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Story Updated: May 9, 2013
Researchers in Germany had more than 100 people record their heart activity over several 6-hour spans. They also recorded surrounding noise levels. The sounds were classified as either above or below a threshold of 65 decibels , which is the level of a normal conversation. The corresponding heart activity was then analyzed. According to the results, the heart's ability to adapt to acute events was affected by as little as a 5 decibel increase in exposure no matter what level the noise started at. The researchers say their findings show that noise at low levels may be just as harmful to your health as noise at high levels.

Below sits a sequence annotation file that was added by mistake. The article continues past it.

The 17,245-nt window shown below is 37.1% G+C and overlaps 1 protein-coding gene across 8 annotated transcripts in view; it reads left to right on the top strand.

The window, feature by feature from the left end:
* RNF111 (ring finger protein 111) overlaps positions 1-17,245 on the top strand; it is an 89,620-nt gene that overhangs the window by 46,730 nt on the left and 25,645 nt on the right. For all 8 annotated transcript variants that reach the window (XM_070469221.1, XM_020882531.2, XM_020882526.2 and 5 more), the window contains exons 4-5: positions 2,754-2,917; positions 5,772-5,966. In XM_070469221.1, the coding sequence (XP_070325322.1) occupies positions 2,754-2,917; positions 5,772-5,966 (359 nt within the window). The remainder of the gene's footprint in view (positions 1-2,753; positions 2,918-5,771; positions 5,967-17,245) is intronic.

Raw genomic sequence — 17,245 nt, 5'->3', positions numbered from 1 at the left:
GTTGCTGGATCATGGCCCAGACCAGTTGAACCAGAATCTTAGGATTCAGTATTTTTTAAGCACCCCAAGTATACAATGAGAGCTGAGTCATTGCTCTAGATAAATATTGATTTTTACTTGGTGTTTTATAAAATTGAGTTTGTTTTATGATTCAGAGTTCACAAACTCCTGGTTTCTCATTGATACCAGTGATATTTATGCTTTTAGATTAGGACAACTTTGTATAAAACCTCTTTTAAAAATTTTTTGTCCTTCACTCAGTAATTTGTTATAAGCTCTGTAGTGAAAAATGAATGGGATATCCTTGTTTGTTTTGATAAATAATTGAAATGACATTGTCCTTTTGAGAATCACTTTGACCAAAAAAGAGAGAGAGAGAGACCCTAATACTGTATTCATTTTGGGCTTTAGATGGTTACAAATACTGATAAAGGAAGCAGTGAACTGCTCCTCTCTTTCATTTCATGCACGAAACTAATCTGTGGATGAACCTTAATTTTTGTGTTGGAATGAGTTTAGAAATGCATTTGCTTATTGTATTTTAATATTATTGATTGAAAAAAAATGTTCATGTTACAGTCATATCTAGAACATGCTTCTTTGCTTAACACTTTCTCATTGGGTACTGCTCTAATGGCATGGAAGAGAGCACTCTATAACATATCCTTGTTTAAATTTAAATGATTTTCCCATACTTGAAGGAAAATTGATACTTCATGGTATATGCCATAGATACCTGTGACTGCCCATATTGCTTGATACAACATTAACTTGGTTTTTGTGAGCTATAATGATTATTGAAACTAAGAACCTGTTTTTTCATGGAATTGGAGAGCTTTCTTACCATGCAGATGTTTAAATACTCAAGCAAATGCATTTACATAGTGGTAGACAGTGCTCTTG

Since the average age of the participants was 61, there is interest in repeating the study with younger people to see if the results are the same.
I'm Dr. Cindy Haines of HealthDay TV with the news doctors are reading health news that matters to you.